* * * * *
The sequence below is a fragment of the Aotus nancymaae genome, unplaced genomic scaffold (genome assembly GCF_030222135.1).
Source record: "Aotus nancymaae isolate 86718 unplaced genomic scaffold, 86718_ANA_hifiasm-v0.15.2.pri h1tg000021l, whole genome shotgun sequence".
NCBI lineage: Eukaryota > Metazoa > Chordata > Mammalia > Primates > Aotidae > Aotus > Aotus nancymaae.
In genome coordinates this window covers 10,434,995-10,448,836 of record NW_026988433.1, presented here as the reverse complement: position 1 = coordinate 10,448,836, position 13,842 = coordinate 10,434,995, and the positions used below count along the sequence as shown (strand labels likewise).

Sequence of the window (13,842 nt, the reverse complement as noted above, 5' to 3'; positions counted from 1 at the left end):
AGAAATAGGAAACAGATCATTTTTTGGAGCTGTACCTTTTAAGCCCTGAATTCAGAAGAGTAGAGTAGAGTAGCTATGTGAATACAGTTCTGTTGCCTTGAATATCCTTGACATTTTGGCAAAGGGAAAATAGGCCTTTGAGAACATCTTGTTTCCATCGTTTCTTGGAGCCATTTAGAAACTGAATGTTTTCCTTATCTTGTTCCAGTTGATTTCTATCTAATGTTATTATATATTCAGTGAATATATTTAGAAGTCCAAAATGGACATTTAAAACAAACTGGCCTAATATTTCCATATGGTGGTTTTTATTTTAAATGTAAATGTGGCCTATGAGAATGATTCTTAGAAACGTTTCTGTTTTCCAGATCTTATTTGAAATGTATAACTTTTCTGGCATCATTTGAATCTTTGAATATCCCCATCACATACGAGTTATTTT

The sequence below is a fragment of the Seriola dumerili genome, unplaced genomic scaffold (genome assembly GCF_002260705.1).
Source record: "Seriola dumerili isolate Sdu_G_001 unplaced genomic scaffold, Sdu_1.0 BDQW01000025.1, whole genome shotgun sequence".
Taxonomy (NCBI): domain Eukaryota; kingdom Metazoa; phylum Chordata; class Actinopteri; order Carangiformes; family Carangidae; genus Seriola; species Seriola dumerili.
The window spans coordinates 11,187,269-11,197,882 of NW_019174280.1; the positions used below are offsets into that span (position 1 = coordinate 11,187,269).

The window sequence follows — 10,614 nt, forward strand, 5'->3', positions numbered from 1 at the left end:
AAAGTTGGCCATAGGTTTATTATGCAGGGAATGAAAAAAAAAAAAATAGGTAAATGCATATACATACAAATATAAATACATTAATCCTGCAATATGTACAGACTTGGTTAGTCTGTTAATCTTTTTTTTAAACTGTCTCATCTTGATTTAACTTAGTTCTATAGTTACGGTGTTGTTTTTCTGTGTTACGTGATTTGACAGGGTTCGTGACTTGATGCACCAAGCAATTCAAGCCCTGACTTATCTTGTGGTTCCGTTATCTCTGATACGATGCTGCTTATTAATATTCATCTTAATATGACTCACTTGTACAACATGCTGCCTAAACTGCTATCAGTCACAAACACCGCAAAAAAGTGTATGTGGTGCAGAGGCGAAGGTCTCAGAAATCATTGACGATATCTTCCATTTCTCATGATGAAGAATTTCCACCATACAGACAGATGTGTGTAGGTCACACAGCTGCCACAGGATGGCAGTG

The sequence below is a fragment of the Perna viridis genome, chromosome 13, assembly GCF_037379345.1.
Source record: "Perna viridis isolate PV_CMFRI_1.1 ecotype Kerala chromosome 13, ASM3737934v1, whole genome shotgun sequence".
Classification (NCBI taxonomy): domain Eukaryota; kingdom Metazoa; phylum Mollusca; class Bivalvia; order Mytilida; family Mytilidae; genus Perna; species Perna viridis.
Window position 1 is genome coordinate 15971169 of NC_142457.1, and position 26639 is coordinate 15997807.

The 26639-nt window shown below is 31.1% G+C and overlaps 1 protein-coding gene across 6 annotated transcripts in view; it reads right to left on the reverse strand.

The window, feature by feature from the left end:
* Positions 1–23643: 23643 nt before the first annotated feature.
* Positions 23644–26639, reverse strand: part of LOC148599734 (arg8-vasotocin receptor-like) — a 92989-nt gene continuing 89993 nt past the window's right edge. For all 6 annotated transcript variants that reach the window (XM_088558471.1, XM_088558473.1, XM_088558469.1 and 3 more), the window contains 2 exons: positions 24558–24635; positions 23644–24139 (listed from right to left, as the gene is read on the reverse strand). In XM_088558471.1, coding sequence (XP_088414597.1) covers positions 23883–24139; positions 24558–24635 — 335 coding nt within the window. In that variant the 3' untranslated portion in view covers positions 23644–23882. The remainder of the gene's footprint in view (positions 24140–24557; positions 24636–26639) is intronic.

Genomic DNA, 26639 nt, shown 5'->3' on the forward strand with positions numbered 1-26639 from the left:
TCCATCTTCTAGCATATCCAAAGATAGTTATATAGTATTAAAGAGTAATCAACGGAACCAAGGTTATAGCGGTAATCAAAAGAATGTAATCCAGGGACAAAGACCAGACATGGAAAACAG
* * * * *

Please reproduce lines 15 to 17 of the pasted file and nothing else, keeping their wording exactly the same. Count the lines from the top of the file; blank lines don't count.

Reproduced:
Classification (NCBI taxonomy): domain Eukaryota; kingdom Metazoa; phylum Mollusca; class Bivalvia; order Mytilida; family Mytilidae; genus Perna; species Perna viridis.
Window position 1 is genome coordinate 15971169 of NC_142457.1, and position 26639 is coordinate 15997807.

The 26639-nt window shown below is 31.1% G+C and overlaps 1 protein-coding gene across 6 annotated transcripts in view; it reads right to left on the reverse strand.